Human intelligence strikes back, wins against Google’s AI

New York: After getting drubbed by Google-run AI programme “AlphaGo” in three straight matches of Go — a complex Chinese board game that is considered the “quintessential unsolved problem” for machine intelligence — 18-time world champion Lee Se-dol finally defeated the artificial intelligence (AI) programme on Monday.

The 33-year-old legendary champion defeated the AI programme in the fourth match of the five-match series currently being held in Seoul, South Korea, The Verge reported.

AlphaGo is now 3-1 up in the series with a professional record and of 9-1, including the 5-0 win against European champion Fan Hui earlier this year.

Se-dol is a South Korean professional Go player. As of February 2016, he ranked second in international titles, behind only Lee Chang-ho.

Lee’s first win came after an engrossing game where AlphaGo played some baffling moves, prompting commentators to wonder whether they were mistakes or – as we’ve often seen this week – just unusual strategies that would come good in the end despite the inscrutable approach, the report said.

The tournament titled “Google Deepmind Challenge match” started on March 8 and will conclude on March 15. The last game will be played on March 15.

DeepMind founder Demis Hassabis said that this time AlphaGo really did make mistakes.

“The AI thought it was doing well, but got confused on move 87,” Hassabis tweeted, later clarifying that it made a mistake on move 79 but only realised its error by 87.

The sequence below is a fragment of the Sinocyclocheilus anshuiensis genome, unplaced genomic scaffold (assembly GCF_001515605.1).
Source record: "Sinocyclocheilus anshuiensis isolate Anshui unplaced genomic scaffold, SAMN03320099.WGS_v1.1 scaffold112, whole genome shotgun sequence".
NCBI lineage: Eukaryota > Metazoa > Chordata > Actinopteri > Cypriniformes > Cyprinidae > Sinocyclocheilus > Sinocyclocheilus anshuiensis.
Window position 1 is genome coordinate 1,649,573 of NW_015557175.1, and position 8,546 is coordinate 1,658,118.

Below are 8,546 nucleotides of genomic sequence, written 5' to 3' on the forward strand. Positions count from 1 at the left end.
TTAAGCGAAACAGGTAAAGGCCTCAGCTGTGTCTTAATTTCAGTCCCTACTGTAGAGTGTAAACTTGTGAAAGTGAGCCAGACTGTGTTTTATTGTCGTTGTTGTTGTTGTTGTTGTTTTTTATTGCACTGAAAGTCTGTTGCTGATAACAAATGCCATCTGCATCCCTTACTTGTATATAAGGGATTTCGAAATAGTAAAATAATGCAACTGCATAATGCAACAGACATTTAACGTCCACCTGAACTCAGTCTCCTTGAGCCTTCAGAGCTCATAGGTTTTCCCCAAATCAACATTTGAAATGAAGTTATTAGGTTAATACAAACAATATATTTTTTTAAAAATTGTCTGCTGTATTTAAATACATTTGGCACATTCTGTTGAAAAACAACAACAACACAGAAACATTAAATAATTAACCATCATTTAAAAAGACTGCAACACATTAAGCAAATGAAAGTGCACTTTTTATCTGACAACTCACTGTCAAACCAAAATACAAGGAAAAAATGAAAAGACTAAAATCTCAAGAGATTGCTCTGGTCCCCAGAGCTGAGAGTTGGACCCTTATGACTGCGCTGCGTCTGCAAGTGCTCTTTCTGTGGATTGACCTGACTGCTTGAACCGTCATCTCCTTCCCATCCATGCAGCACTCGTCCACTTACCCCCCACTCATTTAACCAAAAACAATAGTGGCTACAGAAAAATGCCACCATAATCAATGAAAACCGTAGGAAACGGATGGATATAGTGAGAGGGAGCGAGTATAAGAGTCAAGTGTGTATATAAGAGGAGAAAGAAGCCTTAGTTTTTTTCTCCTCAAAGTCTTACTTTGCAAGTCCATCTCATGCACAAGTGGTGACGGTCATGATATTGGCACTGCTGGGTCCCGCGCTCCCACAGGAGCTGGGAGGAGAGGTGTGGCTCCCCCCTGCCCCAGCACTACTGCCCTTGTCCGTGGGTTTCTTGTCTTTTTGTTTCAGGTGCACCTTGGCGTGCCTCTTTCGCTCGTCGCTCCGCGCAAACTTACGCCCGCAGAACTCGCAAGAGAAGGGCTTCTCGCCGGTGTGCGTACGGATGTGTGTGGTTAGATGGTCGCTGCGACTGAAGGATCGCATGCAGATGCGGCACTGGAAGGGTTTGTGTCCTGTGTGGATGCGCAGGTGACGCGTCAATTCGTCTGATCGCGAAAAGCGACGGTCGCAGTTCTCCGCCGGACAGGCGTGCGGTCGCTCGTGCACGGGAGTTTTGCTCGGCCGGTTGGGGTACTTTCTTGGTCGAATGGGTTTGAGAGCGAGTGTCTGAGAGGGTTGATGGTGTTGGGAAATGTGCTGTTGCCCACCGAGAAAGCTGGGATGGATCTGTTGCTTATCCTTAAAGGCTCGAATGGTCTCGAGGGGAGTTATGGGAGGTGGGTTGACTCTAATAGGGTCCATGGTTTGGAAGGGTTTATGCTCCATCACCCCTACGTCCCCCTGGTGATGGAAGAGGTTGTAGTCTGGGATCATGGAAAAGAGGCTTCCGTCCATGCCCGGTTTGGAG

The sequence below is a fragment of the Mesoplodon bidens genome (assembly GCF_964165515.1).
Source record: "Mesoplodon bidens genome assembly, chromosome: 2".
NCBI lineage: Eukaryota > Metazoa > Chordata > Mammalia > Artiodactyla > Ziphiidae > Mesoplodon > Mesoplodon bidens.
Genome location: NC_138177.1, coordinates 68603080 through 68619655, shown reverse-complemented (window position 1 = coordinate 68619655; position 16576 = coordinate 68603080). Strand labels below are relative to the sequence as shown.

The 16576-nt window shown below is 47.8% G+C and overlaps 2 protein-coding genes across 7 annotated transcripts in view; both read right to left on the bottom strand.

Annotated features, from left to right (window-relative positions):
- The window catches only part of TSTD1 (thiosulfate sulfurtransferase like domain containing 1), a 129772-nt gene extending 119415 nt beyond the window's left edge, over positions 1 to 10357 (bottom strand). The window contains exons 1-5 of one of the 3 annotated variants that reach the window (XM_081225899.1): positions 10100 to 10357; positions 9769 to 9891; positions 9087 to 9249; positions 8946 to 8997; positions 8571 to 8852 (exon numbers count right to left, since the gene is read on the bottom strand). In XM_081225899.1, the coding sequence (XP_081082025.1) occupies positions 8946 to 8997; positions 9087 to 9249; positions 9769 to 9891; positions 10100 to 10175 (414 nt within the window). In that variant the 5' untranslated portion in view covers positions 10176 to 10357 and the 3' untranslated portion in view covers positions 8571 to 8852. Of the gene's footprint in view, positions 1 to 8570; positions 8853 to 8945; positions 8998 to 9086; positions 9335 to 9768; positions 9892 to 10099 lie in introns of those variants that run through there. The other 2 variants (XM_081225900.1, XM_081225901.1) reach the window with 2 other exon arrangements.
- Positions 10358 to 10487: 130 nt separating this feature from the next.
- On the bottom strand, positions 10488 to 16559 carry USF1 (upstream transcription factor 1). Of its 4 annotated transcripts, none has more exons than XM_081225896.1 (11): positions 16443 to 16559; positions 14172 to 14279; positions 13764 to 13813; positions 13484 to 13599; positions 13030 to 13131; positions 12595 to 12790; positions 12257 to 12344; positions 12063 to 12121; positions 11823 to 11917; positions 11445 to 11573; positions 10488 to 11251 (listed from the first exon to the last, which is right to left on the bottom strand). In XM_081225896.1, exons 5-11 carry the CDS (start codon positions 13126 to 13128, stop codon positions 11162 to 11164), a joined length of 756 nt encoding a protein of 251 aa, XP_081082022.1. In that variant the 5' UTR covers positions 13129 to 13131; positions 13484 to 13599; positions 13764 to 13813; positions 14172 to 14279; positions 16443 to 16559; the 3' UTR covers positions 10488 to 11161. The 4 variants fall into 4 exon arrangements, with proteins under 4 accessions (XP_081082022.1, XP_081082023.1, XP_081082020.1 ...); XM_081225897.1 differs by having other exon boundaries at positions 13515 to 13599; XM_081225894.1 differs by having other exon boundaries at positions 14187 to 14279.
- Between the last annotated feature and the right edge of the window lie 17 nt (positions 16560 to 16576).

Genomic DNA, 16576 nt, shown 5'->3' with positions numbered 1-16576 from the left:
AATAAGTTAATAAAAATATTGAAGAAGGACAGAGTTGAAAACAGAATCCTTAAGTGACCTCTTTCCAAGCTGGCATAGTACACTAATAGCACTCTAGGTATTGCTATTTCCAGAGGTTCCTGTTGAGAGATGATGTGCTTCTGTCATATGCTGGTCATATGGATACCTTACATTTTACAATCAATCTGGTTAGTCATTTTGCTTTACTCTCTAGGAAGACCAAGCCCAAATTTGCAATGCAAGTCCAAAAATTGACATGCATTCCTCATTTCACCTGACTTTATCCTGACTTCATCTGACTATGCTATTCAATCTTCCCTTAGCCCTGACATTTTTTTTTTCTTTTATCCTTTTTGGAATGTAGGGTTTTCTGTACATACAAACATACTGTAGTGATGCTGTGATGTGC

“Lee Se-dol is an incredible player and he was too strong for AlphaGo today,” said Hassabis, adding that the defeat would help DeepMind test the limits of its AI. “For us this loss is very valuable. We’re not sure what happened yet.”

Meanwhile, Se-dol Lee entered the post-game press conference to rapturous applause.

“I have never been congratulated so much just because I won one game!” he said.

Go — a game of profound complexity — is played by more than 40 million people worldwide. The number of possible positions in the game are more than, as they say, the number of atoms in the universe.

In January, “AlphaGo” defeated Fan Hui – the European champion of the game that was developed in China 2,500 years ago.

Reportedly, Facebook is also working on beating Go and its CEO Mark Zuckerberg said that his artificial intelligence (AI) scientists are “getting close”.

“The ancient Chinese game of Go is one of the last games where the best human players can still beat the best artificial intelligence players. Scientists have been trying to teach computers to win at Go for 20 years,” he wrote in a post in January.

The first game mastered by a computer was noughts and crosses (also known as tic-tac-toe) in 1952. In 1997, IBM’s Deep Blue computer famously beat Garry Kasparov at chess.

The game involves players taking turns to place black or white stones on a board, trying to capture the opponent’s stones or surround empty space to make points of territory.